The Role of Diagnostic Nerve Blocks in Headache Surgery
Lisa Gfrerer, M.D., Ph.D.1, Maria E. Casari, NA2, Christian Chartier, NA2, Ricardo Ortiz, MD1 and William G., Jr. Austen, MD1, (1)Massachusetts General Hospital, Harvard Medical School, Boston, MA, (2)Massachusetts General Hospital, Boston, MA
Evidence-based patient selection in headache surgery is extremely important to achieve satisfactory outcomes. In headache surgery, nerve blocks have become an important diagnostic tool to confirm trigger sites and identify suitable candidates for surgery. Wide availability, low cost, easy administration, and immediate patient feedback make nerve blocks an attractive in- office screening tool. Resolution of headache symptoms after nerve block has been seen as a good prognostic sign based on expert opinion. However, the relationship between nerve block response and surgical outcome has not been studied.
Patients were asked to stop their regular pain medication and present to the office in pain. If patients had no pain at the time of the visit, they were asked to return when they experienced their next headache/ migraine. All patients with suspected nerve compression underwent a diagnostic nerve block. Pre- and post- injection pain scores (on a 0- 10 scale) were recorded prospectively at each injected site to quantify improvement/ worsening of pain. A positive response to the nerve block was defined as ≥ 50% decrease in pain score. Further, the length of nerve block response was documented by follow-up phone call, and during subsequent clinical visits. Surgical outcomes were documented prospectively by calculating the Migraine Headache Index scores preoperatively, at 3 months, 12 months and every year thereafter [migraine headache frequency (0-30) x pain (on a scale of 0-10) x duration (1/24)]. Nerve block response was correlated with surgical outcome.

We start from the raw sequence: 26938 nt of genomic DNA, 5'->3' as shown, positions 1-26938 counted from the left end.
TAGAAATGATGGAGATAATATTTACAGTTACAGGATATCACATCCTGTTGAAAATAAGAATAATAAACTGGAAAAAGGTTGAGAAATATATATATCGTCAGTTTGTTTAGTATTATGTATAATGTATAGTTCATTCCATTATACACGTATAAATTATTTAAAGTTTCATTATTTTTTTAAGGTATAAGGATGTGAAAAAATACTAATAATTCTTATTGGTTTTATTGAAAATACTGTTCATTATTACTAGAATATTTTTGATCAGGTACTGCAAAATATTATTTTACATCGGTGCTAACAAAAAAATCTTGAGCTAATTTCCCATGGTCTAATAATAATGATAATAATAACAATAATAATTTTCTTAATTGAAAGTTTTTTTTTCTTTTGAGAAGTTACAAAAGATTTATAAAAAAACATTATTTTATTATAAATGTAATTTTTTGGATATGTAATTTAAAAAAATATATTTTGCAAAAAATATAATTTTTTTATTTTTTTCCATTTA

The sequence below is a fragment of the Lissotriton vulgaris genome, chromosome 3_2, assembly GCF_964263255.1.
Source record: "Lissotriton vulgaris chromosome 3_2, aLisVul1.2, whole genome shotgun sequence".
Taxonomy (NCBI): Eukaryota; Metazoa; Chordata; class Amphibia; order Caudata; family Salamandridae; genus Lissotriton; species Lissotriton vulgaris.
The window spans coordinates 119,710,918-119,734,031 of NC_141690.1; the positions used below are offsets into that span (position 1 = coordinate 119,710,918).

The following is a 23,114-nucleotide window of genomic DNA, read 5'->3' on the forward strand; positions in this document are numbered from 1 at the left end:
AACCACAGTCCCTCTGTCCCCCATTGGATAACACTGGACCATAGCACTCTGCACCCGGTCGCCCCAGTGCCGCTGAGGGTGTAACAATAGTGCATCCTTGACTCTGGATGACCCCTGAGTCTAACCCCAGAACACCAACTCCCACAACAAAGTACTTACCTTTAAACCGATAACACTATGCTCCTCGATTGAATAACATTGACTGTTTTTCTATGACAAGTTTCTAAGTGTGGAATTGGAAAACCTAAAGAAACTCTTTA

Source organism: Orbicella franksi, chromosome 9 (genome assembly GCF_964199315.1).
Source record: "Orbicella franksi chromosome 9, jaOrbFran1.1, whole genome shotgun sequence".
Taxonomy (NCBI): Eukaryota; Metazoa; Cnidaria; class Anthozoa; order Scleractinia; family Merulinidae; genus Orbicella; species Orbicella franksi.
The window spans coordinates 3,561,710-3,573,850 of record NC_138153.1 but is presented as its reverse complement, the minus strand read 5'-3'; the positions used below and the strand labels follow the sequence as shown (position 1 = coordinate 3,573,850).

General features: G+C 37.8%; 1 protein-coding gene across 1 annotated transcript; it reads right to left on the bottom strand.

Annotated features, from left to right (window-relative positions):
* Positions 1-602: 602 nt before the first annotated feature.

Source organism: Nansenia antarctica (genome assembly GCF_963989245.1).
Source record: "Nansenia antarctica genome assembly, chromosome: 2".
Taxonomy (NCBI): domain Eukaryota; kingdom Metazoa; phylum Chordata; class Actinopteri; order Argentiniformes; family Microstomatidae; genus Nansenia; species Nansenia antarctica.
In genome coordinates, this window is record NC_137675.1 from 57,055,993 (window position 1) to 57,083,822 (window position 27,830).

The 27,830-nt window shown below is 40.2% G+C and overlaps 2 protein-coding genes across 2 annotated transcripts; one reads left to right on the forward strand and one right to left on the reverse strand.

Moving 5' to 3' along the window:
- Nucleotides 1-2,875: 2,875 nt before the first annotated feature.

The study population included 105 patients who underwent a preoperative nerve block. Of these, 90% (n= 94) achieved ≥ 50% immediate pain relief following nerve block (positive response). Mean follow-up time was 12.8 months for patients with successful nerve block and 14.5 months for patients with unsuccessful nerve block (p= 0.35). The mean MHI score improvement was significantly greater in patients who responded positively to nerve block (73± 38%) than in those who did not (41± 44%; p= 0.02). With respect to duration of response to nerve block, patients who reported relief for ≥ 24 hours achieved significantly greater mean reduction in MHI scores (p= 0.02, 77± 35% vs. 50± 41%).
Headache surgery patients who respond positively to preoperative nerve blocks achieve better surgical outcomes as compared to patients who have a limited response. Given these findings, nerve blocks should be considered as a preoperative screening tool for headache surgery.
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